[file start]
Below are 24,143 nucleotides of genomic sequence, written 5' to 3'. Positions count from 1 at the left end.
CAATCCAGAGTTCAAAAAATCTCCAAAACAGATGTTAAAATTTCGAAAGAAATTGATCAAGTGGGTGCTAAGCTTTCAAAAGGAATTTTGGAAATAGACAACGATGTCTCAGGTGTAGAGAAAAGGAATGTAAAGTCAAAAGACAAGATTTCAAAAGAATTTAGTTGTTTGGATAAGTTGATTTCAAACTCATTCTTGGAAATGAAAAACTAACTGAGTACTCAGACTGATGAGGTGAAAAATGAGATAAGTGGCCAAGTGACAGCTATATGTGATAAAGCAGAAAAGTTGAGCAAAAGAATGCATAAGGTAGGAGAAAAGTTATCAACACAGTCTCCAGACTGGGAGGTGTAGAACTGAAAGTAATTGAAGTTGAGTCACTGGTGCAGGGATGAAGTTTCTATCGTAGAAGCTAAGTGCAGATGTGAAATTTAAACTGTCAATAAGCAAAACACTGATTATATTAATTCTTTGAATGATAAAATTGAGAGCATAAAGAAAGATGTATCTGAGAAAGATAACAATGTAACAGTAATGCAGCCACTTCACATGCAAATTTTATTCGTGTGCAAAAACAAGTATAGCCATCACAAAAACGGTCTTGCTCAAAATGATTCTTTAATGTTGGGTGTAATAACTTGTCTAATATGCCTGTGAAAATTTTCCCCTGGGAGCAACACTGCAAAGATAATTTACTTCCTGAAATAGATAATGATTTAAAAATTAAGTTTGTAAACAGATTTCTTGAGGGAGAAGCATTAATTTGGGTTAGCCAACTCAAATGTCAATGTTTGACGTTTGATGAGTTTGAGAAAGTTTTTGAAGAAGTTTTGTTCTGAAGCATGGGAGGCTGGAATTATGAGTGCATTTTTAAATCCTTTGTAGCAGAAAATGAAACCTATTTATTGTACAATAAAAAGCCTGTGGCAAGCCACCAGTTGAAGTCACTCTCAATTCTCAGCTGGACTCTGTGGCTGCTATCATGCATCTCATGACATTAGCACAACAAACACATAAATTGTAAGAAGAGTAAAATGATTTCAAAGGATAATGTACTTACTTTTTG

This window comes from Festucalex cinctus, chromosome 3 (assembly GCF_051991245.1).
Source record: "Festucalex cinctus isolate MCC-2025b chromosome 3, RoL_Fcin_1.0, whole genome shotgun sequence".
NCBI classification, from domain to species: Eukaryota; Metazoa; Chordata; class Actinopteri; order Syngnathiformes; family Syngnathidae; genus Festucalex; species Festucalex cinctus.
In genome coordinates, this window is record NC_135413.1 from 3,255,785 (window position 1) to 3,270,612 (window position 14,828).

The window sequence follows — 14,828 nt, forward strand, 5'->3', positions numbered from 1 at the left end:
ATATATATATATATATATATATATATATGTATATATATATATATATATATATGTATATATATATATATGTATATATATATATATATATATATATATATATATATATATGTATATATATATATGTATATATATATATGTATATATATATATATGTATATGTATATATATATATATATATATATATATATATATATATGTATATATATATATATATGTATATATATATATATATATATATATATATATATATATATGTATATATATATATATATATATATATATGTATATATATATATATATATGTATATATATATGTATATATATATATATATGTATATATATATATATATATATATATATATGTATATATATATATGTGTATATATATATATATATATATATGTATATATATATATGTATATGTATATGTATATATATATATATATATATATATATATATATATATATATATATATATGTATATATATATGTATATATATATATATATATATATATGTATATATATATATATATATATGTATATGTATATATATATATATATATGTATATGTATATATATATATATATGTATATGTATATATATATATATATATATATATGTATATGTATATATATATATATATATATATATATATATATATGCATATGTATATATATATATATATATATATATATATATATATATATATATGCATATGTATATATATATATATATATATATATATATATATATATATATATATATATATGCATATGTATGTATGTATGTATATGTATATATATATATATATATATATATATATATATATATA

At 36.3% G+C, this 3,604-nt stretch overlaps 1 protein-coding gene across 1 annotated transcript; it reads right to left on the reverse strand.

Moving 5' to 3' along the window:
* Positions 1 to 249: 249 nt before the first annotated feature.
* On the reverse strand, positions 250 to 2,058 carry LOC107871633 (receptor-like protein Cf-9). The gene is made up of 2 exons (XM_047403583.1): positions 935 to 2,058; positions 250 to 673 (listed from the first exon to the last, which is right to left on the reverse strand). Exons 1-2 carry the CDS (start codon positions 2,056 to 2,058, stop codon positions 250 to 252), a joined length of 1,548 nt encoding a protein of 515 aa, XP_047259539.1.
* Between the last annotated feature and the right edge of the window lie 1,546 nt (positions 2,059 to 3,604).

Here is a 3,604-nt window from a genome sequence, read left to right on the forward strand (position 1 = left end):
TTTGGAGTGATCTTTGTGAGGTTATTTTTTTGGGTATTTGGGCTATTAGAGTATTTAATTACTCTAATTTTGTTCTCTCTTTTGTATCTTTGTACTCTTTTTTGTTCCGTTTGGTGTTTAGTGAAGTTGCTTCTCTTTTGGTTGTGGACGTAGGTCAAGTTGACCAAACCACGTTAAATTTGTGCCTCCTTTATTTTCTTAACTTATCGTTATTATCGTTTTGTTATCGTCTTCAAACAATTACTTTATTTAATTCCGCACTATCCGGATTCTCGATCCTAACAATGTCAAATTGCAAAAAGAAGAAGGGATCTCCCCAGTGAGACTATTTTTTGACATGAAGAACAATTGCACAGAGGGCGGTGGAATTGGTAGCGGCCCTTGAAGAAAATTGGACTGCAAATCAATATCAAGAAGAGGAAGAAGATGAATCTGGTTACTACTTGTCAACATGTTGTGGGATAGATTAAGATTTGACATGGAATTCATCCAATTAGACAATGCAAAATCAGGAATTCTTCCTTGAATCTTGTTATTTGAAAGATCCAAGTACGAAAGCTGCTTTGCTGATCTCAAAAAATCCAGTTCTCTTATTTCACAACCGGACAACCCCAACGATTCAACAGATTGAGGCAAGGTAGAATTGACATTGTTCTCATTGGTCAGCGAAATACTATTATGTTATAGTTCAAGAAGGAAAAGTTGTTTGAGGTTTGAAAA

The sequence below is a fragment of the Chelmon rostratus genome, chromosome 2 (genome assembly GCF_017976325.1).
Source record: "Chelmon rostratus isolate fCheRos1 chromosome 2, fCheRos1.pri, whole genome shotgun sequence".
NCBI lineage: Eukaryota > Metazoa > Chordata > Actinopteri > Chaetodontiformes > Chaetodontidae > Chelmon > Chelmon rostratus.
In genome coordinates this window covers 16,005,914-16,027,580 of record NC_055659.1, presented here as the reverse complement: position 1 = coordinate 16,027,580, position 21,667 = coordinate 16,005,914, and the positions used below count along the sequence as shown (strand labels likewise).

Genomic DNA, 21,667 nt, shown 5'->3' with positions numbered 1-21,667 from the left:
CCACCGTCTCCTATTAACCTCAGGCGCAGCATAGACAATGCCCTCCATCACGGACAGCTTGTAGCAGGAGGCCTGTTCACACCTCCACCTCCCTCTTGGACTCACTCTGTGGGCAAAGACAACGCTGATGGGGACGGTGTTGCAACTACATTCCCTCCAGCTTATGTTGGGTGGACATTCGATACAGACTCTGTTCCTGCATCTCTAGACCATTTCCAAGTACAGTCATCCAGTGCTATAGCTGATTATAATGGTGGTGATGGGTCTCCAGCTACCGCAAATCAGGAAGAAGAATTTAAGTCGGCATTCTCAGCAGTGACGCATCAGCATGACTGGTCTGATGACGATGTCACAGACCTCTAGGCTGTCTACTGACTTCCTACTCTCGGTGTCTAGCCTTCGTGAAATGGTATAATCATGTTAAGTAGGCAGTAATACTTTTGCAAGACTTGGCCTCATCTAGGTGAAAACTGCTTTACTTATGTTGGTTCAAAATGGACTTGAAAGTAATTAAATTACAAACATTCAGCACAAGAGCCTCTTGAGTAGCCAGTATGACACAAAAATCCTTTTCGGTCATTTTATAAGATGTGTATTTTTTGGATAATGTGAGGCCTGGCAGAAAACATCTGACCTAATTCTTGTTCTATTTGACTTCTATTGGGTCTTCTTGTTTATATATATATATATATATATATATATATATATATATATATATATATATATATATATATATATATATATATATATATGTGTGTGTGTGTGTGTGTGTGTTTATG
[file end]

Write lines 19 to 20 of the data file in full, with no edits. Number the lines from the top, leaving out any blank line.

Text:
In genome coordinates this window covers 16,005,914-16,027,580 of record NC_055659.1, presented here as the reverse complement: position 1 = coordinate 16,027,580, position 21,667 = coordinate 16,005,914, and the positions used below count along the sequence as shown (strand labels likewise).

Genomic DNA, 21,667 nt, shown 5'->3' with positions numbered 1-21,667 from the left: